Uk standards for Microbiology Investigations Acknowledgments



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Haemophilus influenzae from cases of invasive disease (isolates from normally sterile sites)


Haemophilus Reference Unit

Respiratory and Systemic Infection Laboratory

Public Health England

61 Colindale Avenue

London

NW9 5EQ


http://www.hpa.org.uk/cfi/rsil/rsiluser.pdf

Telephone: +44 (0) 208 327 7331/ 6091/ 7330


HACEK group and Haemophilus species for identification


Laboratory of Health Care Associated Infections (LHCAI)

Public Health England

61 Colindale Avenue

London


NW9 5EQ

http://www.hpa.org.uk/cfi/lhcai/req_single_isolate.pdf

Telephone: +44 (0) 208 327 7241



Haemophilus ducreyi

The Sexually Transmitted Bacteria Reference Laboratory (STBRL) will be offering molecular testing for Haemophilus ducreyi in the near future.



Sexually Transmitted Bacteria Reference Laboratory

Public Health England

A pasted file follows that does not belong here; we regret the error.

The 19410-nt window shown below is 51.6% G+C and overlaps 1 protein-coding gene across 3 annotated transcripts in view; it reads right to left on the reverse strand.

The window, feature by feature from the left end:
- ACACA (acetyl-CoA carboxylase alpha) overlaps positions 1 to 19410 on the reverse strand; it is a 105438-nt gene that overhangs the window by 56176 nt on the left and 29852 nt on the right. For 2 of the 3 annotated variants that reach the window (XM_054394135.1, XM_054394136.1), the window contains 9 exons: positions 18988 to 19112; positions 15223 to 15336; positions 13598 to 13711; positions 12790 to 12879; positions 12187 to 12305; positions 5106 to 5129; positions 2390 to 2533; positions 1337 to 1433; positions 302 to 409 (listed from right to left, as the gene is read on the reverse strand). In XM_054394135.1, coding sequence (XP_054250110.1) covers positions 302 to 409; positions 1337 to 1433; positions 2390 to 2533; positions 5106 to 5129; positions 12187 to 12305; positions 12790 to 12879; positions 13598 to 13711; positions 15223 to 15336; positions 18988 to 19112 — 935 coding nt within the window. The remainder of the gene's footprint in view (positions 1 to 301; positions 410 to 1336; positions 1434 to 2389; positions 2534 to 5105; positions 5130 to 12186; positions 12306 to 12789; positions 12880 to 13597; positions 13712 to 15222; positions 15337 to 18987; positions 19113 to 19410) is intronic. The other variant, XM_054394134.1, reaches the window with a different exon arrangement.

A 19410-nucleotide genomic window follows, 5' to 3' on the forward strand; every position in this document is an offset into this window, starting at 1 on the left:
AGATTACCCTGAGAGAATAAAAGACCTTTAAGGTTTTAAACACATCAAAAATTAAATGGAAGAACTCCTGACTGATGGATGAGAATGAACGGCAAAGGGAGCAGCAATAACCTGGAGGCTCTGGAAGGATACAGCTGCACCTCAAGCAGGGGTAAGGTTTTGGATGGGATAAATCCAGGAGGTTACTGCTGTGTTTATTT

61 Colindale Avenue

London

NW9 5EQ

Tel: +44 (0) 20 8327 6464

http://www.hpa.org.uk/cfi/stbrl/default.htm

Antibiotic Resistance Monitoring & Reference Laboratory (ARMRL)


Public Health England

61 Colindale Avenue

London

NW9 5EQ


http://www.hpa.org.uk/cfi/armrl/default.htm

Telephone: +44 (0)208 327 6511

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16. Shivaprakasha S, Radhakrishnan K, Kamath P, Karim P. Late prosthetic valve endocarditis due to Cardiobacterium hominis, an unusual complication. Indian J Med Microbiol 2007;25:64-6.

17. Chen M, Kemp M, Bruun NE, Bangsborg JM, Hojlyng N, Hesselbjerg A, et al. Cardiobacterium valvarum infective endocarditis and phenotypic/molecular characterization of 11 Cardiobacterium species strains. J Med Microbiol 2011;60:522-8.